A durable POA is a trusted individual that you name in your estate plan. He or she will make financial and healthcare decisions for you in the event that you are incapacitated. By naming the POA yourself, using your own judgment (as opposed to that of a probate court, who does not know your family dynamics), you can rest assured that you have someone who will handle your affairs responsibly.

  • Last Will

Your last will and testament details how you want your assets divided upon your death. This is different from a living trust because this does have to go through probate. Therefore, the last will and testament is mentioned in this list because it can be viewed as an intermediate document until your living will and living trust are set up.

Again, these are just some of the many resources you have that will allow you to avoid the law’s Abominable Snow Monster. You can also set up forms detailing who your beneficiaries are, where your debts will transfer, and other important decisions, all of which wrap up your affairs properly. This Christmas season, give your family the gift of security and peace of mind by scheduling a consult to set up your estate plan.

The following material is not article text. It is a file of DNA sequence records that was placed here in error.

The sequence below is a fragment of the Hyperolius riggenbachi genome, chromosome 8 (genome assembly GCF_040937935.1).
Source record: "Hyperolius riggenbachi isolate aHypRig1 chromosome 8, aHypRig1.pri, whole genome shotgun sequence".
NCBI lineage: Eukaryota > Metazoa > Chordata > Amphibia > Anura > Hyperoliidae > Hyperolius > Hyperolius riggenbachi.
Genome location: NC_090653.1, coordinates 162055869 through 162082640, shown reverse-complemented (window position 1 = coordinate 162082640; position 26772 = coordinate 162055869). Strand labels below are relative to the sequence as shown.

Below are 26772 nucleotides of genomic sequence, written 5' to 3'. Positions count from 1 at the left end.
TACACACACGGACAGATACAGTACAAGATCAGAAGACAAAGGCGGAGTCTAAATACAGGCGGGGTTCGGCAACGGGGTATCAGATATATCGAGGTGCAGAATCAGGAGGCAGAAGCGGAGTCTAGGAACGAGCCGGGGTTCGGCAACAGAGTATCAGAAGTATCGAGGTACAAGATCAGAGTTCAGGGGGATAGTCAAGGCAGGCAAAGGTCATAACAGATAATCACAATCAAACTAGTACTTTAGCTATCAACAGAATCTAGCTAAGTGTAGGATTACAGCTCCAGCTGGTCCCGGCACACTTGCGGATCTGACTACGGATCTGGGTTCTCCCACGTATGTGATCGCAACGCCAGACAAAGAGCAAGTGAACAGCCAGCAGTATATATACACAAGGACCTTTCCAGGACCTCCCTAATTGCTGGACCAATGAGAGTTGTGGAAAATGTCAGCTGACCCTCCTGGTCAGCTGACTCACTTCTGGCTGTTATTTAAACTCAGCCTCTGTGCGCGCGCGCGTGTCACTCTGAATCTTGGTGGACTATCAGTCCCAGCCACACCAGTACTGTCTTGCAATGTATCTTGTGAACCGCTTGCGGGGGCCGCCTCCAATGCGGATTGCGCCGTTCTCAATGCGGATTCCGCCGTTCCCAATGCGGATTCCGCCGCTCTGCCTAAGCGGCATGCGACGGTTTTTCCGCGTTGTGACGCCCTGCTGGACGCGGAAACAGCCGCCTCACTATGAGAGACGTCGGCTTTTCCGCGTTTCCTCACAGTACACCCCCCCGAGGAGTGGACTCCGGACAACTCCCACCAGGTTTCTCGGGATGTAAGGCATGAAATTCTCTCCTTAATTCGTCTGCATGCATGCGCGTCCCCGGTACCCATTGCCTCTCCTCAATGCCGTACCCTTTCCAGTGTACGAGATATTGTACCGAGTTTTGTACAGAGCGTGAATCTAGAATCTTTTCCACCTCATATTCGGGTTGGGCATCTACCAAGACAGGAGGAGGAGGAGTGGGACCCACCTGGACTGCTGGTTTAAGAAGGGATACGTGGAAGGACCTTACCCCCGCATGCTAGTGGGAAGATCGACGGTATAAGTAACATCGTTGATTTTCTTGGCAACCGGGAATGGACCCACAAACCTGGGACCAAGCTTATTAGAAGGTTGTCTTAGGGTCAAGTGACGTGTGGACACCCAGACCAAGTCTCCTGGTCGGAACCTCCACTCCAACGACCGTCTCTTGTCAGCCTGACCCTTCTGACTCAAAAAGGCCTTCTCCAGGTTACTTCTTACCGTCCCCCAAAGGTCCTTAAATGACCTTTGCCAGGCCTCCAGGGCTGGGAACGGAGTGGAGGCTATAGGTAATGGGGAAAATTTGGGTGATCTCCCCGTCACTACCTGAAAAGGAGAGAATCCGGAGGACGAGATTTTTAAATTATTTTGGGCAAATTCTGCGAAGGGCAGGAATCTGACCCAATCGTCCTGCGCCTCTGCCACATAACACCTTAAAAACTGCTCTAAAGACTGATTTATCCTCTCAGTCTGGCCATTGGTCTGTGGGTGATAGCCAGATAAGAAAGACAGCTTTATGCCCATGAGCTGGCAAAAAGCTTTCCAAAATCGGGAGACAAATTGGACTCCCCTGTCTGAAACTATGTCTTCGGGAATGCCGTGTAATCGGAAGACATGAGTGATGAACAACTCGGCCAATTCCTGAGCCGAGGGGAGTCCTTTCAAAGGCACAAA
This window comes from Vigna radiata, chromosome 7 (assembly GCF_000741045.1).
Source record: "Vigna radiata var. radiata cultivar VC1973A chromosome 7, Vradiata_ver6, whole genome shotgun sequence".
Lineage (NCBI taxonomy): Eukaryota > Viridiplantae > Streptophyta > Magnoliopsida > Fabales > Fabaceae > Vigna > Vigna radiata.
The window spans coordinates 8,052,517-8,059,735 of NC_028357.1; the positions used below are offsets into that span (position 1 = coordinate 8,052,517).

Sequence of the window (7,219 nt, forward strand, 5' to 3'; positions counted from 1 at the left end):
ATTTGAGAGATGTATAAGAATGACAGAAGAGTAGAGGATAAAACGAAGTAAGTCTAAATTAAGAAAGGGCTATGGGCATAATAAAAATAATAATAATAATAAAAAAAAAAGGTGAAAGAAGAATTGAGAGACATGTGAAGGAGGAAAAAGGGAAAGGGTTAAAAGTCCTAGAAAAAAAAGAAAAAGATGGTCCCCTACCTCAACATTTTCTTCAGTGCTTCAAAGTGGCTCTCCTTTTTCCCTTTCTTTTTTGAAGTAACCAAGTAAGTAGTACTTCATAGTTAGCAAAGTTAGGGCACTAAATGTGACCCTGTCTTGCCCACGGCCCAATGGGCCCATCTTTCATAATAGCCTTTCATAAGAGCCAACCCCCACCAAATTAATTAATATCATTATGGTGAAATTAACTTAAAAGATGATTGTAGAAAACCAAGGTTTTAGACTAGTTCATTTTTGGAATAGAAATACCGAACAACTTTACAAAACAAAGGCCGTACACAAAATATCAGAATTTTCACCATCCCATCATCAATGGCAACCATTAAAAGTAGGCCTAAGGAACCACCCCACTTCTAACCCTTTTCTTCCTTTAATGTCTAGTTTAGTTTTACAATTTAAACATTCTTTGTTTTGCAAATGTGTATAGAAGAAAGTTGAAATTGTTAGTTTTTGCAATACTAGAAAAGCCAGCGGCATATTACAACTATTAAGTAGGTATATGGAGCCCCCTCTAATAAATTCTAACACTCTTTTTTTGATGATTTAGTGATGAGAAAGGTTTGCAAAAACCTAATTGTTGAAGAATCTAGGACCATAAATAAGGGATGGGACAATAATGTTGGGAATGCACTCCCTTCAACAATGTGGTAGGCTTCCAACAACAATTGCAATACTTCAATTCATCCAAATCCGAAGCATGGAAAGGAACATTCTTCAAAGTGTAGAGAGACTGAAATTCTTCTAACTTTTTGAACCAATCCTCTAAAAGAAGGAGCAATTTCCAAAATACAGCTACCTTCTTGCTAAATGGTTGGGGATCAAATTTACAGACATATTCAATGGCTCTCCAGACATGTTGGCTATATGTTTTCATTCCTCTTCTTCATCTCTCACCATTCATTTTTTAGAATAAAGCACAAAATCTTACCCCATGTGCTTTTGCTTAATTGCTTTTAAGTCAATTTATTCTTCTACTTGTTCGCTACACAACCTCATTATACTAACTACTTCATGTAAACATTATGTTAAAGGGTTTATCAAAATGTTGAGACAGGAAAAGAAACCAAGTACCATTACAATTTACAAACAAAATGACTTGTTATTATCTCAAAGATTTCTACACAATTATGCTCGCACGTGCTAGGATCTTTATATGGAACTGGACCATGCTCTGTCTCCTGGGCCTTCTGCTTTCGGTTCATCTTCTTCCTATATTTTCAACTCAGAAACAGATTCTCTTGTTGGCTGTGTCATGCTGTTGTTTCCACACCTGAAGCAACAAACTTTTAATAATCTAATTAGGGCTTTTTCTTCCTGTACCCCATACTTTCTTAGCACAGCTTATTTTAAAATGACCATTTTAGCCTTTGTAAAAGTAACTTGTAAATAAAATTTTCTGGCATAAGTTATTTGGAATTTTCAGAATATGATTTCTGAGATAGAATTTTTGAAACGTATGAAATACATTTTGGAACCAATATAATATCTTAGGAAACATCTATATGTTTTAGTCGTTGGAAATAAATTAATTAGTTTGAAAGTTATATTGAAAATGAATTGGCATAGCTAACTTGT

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Don’t Let Your Assets Be Frozen This Winter

Posted by on Dec 4, 2017 in asset protection, estate planning |

Winter weather is fast approaching (if not here already), and with it comes snow, sleet, and ice. But not in the lovely, sunny South Florida! While we’re lucky enough to not be iced over, your assets can still be frozen. Follow these tips to avoid having your assets frozen this winter.

How Assets Freeze

First things first: what are frozen assets?

Frozen assets are owned assets that cannot be bought or sold in any way because of a debt that still requires repayment. Until the debts are paid or satisfied, the asset’s owner cannot do anything with the asset.

To understand how to circumvent frozen assets, it’s important to know how the process occurs. One way your assets can be frozen is in probate court. Probate, as those keeping up with these articles know, is the court that you want to avoid at all costs. If you die without an estate plan (which we’ll get to in a moment), your assets will end up in probate court to be distributed.

The probate court also has to verify your will, if you have one. This process can take a long time, even more so if someone decides to contest your will. During the verification process, your assets are frozen. Even for time periods of up to several years, they can be frozen.